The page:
a second set of spaced fingers integral with the other of said edges of said ring portion and folded substantially 180° against said ring portion so as to extend axially in the same direction as said fingers of said first set, said fingers of said first set being spaced apart a distance only slightly greater than the width of the fingers of said second set, said first and second finger sets interleaving to minimize the circumferential clearance between adjacent fingers to form a continuous bracelet, said fingers being bowed in axial cross-section whereby the fingers are adapted to contact radially opposite surfaces of said body portions of said mating electrical connector subassemblies.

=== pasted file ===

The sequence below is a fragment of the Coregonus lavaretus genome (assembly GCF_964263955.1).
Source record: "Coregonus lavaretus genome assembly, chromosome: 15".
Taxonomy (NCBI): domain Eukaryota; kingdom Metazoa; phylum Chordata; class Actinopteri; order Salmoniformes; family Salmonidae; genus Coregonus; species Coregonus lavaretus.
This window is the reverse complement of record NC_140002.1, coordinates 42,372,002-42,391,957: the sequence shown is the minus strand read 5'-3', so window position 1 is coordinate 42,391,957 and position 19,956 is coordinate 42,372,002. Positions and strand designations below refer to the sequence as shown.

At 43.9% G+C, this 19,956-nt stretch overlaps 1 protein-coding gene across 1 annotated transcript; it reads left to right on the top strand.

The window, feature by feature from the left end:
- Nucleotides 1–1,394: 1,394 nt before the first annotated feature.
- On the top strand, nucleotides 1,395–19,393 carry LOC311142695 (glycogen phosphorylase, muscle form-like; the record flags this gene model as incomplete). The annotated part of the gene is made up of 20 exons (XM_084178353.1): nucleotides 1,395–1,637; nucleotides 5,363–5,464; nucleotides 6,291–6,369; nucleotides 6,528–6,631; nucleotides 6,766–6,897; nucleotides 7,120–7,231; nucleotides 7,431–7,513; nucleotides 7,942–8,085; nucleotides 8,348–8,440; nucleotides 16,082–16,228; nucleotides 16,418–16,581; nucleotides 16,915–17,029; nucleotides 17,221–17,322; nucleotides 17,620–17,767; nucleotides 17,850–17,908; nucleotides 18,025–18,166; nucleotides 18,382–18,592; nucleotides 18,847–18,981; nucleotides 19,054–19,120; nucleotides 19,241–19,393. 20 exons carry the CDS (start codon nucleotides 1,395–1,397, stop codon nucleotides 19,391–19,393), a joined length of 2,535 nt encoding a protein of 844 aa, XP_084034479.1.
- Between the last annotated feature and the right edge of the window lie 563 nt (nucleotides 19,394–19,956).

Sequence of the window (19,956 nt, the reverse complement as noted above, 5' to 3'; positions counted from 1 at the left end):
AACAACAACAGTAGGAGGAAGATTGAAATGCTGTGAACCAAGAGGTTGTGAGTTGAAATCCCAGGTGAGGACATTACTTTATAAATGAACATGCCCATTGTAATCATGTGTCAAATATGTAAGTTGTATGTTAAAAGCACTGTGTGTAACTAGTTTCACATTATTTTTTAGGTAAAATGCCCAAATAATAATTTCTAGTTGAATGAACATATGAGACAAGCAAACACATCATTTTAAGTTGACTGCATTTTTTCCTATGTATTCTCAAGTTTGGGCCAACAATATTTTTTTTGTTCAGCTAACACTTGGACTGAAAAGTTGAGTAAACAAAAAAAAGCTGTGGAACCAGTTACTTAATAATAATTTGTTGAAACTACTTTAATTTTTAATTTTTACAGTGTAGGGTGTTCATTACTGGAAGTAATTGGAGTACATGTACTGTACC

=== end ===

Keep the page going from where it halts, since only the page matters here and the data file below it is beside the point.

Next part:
2. The invention device according to claim 1 in which said bracelet is of conductive spring metal.
3. The device according to claim 1 in which said ring portion is fabricated as a strip with its ends joined to form said bracelet.
4. The device according to claim 1 in which said fingers of said second finger set are folded in a radially outward relationship with respect to said ring portion and are bowed to substantially the same curvature as said fingers of said first set as they extend axially from said ring portion.
5. An electrical connector comprising:
a pair of mating electrical connector members having telescopically assembled conductive shells providing adjacent circumferential surfaces;
a continuous groove of predetermined axial dimension in one of said surfaces; and
a shielding and grounding device mounted in said groove, said device comprising:
a ring portion extending substantially continuously around said groove, said ring portion having an axial dimension less than said predetermined axial dimension, said ring portion having opposite edges;